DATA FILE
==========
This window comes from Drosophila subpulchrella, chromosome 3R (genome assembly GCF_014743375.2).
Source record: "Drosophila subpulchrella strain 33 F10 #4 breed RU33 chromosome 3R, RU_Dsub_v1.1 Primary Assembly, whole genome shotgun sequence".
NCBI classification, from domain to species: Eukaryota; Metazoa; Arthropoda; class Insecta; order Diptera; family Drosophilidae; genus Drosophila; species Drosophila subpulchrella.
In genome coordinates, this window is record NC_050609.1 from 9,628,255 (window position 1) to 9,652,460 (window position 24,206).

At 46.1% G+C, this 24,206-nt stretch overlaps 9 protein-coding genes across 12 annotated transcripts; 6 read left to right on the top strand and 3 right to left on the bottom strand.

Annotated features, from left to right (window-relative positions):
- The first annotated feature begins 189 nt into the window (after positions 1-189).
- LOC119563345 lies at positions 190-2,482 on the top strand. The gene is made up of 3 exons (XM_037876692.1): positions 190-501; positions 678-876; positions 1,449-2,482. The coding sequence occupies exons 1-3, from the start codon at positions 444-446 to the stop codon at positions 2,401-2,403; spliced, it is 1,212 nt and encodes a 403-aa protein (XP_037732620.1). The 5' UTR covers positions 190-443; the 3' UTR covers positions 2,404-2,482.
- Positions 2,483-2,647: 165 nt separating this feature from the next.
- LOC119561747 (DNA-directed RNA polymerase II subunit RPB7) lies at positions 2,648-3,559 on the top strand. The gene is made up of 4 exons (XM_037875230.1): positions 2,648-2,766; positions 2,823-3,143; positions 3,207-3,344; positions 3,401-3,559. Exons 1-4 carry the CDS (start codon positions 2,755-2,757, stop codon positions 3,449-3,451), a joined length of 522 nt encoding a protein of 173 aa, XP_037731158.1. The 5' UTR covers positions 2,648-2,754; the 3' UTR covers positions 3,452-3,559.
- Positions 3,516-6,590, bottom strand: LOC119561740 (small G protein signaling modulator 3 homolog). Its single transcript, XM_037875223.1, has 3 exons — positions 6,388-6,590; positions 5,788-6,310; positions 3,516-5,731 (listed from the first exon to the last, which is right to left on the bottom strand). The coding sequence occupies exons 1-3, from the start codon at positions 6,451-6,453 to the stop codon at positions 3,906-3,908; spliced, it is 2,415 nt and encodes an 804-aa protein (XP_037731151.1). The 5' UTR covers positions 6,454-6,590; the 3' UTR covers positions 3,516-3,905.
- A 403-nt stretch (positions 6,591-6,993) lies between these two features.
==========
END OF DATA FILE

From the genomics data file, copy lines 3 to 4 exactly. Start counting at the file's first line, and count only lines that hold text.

NCBI classification, from domain to species: Eukaryota; Metazoa; Arthropoda; class Insecta; order Diptera; family Drosophilidae; genus Drosophila; species Drosophila subpulchrella.
In genome coordinates, this window is record NC_050609.1 from 9,628,255 (window position 1) to 9,652,460 (window position 24,206).